The Green Inferno

Further Viewing: Hostel: Part 2 (2007) & The Green Inferno (2013)

Roth’s follow-up Hostel: Part 2 was unfairly ignored upon release, despite the fact that it took the typical plot of women in peril and empowered them in a story that is actually about weak men trying (and failing) to hold onto their power. More bloody and disturbing than its predecessor, it upped the ante in every way while retaining a message that’s arguably more potent. Also, The Green Inferno should have been released by now but Roth’s unfortunately had trouble with his distributer. Directly inspired by Cannibal Holocaust it maintains the odd balance between humour and extreme violence, and features what may be the single most violent death I’ve ever seen on screen. In typical Roth fashion it happens to the nicest guy in the movie. Gleefully sadistic.

The Woman Movie Lucky McKee

  1. The Woman (2011) Dir: Lucky McKee

I had the rare experience of seeing The Woman in the theatre as everyone in attendance collectively held their breath from the second reel to the insane finish. Lucky McKee cut his teeth on the disturbing May but brings all his tricks to bear in the utterly insane The Woman. Even describing the plot – which involves an outwardly normal family man (Sean Bridgers) who imprisons and tries to tame a feral woman (Pollyanna McIntosh) in his tool shed – makes me uncomfortable to this day. This is another movie that balances tricky tones of levity and truly mind-melting horror with the requisite buckets of blood. The way The Woman escalates from moderate suburban tale to its audacious and wild finale is both incredible and so intense as to nearly make you sick. An avowed feminist with a penchant for button-pushing, McKee has created a one-of-a-kind movie that is so raw and primal it’s hard to watch at times.

The Loved Ones Movie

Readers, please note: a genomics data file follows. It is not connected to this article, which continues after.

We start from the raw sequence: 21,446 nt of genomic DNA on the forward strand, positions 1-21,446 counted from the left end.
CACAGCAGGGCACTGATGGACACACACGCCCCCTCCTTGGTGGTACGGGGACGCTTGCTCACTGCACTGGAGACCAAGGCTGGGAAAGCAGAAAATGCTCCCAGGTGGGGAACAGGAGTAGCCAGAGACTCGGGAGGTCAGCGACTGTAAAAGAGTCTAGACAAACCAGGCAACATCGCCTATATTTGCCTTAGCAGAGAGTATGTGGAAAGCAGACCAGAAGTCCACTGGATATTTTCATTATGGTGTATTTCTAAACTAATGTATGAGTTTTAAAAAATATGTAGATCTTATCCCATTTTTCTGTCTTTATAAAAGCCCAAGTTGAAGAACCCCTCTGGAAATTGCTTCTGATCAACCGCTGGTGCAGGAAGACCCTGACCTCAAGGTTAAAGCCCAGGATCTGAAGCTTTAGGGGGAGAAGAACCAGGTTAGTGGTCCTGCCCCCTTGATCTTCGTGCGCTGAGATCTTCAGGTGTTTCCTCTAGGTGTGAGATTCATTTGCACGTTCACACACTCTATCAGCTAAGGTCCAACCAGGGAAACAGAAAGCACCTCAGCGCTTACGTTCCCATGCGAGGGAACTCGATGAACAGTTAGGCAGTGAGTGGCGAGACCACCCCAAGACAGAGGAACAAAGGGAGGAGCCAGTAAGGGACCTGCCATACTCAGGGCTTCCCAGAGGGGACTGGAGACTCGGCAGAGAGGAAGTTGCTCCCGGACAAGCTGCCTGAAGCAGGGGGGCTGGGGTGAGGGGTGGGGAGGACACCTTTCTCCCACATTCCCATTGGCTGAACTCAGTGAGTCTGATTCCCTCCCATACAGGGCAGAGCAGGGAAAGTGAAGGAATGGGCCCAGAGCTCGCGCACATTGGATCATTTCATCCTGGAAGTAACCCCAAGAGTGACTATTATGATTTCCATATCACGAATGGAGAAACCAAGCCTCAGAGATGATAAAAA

Further Viewing: The Loved Ones (2011) Dir: Sean Byrne

Another movie about forced confinement, Australian writer-director Sean Byrne’s The Loved Ones is a stylish and twisted tale about unrequited love that takes place on that most magical of evenings, Prom Night. Unrepentantly dark yet able to keep the torture scenes novel (another drill! Used here for a home lobotomy), The Loved Ones is worth it alone for the juxtaposition of heavy violence with a well curated pop soundtrack. The solid acting is a nice bonus too.

Martyrs Movie

  1. Martyrs (2008) Dir: Pascal Laugier

Ugh. I’m almost hesitant to list this movie. If you’ve read this far then you’re likely interested in following this thing through and Martyrs is indeed the logical endpoint of extreme horror. Beginning with a young girl escaping from – you guessed it! – forcible confinement, she’s rescued by soon-to-be best friend Anna. Later as adults, the former prisoner Lucie (Mylène Jampanoï) contacts Anna (Morjana Alaoui) to let her know she’s found the perpetrators of the violence against her and has enacted revenge. Anna helps the unstable Lucie clean up the remains, but they’re haunted by a creature that may or may not be real. That’s enough plot for a whole film but is in fact only the first half of this movie, with the second half given up to extended scenes of torture and degradation that would be easier to shrug off if they weren’t so well-realized and affecting. It’s not so much the violence, although there is plenty of it (a flaying scene may make you retch), but it’s more the unknowable motivations for it and the implication that pure evil exists in this world, hiding in plain sight. Martyrs is a product of its time, a mirror held up to difficult socio-political circumstances and a screeching howl against the brutality of modern Western life. A meditation on the transcendence of torture and a possible indictment of the whole damn genre, Martyrs is supremely irresponsible, deeply traumatizing, and absolutely unforgettable. Those damn French. I’ve seen it once and will likely never watch it again, and if you’re smart you’ll do the same.

Further Viewing: None. You’ve traversed the nadir of horror films and lived to tell the tale. Congratulations. Take a shower. Fly a kite. Go live the rest of your life!

(Or, take a load off with the comparatively light Best Zombie Movies.)